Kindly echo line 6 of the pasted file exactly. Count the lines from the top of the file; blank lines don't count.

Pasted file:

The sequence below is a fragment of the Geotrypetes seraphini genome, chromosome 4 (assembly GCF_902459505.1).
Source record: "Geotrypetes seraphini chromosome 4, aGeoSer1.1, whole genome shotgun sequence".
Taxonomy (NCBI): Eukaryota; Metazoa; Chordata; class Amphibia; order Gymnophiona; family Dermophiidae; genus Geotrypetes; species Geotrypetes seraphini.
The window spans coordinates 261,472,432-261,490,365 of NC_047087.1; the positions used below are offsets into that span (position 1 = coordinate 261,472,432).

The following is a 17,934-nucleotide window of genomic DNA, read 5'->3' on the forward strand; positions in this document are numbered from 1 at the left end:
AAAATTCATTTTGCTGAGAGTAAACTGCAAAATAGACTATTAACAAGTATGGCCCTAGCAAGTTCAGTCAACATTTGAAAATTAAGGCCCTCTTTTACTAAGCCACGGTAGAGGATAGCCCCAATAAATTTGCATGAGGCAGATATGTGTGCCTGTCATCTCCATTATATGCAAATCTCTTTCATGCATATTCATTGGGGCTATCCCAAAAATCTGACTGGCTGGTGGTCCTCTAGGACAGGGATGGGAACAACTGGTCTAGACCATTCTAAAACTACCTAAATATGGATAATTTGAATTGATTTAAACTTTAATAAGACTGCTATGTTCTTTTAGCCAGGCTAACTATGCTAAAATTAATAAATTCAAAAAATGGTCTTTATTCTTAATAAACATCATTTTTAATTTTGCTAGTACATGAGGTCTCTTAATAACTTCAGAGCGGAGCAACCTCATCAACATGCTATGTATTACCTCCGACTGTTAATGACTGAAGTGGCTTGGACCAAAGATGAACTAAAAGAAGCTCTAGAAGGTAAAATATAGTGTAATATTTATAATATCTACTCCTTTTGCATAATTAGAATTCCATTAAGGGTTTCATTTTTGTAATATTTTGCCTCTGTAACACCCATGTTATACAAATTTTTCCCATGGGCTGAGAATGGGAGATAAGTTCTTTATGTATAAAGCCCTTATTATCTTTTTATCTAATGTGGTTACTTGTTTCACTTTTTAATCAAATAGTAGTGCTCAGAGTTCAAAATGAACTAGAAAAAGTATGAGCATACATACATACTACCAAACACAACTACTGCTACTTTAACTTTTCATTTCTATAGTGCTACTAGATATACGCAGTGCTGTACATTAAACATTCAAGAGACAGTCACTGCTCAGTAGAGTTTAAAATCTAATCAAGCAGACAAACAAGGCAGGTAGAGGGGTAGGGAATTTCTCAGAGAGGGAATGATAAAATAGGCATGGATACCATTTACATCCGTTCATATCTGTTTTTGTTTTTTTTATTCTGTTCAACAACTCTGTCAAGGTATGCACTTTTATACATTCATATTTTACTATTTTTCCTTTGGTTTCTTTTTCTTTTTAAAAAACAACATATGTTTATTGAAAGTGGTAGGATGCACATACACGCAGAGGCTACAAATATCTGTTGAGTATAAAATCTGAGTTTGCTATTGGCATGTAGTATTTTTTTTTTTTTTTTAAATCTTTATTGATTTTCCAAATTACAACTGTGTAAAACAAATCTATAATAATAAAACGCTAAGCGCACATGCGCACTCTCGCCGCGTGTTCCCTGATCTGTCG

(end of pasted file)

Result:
AAAATTCATTTTGCTGAGAGTAAACTGCAAAATAGACTATTAACAAGTATGGCCCTAGCAAGTTCAGTCAACATTTGAAAATTAAGGCCCTCTTTTACTAAGCCACGGTAGAGGATAGCCCCAATAAATTTGCATGAGGCAGATATGTGTGCCTGTCATCTCCATTATATGCAAATCTCTTTCATGCATATTCATTGGGGCTATCCCAAAAATCTGACTGGCTGGTGGTCCTCTAGGACAGGGATGGGAACAACTGGTCTAGACCATTCTAAAACTACCTAAATATGGATAATTTGAATTGATTTAAACTTTAATAAGACTGCTATGTTCTTTTAGCCAGGCTAACTATGCTAAAATTAATAAATTCAAAAAATGGTCTTTATTCTTAATAAACATCATTTTTAATTTTGCTAGTACATGAGGTCTCTTAATAACTTCAGAGCGGAGCAACCTCATCAACATGCTATGTATTACCTCCGACTGTTAATGACTGAAGTGGCTTGGACCAAAGATGAACTAAAAGAAGCTCTAGAAGGTAAAATATAGTGTAATATTTATAATATCTACTCCTTTTGCATAATTAGAATTCCATTAAGGGTTTCATTTTTGTAATATTTTGCCTCTGTAACACCCATGTTATACAAATTTTTCCCATGGGCTGAGAATGGGAGATAAGTTCTTTATGTATAAAGCCCTTATTATCTTTTTATCTAATGTGGTTACTTGTTTCACTTTTTAATCAAATAGTAGTGCTCAGAGTTCAAAATGAACTAGAAAAAGTATGAGCATACATACATACTACCAAACACAACTACTGCTACTTTAACTTTTCATTTCTATAGTGCTACTAGATATACGCAGTGCTGTACATTAAACATTCAAGAGACAGTCACTGCTCAGTAGAGTTTAAAATCTAATCAAGCAGACAAACAAGGCAGGTAGAGGGGTAGGGAATTTCTCAGAGAGGGAATGATAAAATAGGCATGGATACCATTTACATCCGTTCATATCTGTTTTTGTTTTTTTTATTCTGTTCAACAACTCTGTCAAGGTATGCACTTTTATACATTCATATTTTACTATTTTTCCTTTGGTTTCTTTTTCTTTTTAAAAAACAACATATGTTTATTGAAAGTGGTAGGATGCACATACACGCAGAGGCTACAAATATCTGTTGAGTATAAAATCTGAGTTTGCTATTGGCATGTAGTATTTTTTTTTTTTTTTTAAATCTTTATTGATTTTCCAAATTACAACTGTGTAAAACAAATCTATAATAATAAAACGCTAAGCGCACATGCGCACTCTCGCCGCGTGTTCCCTGATCTGTCG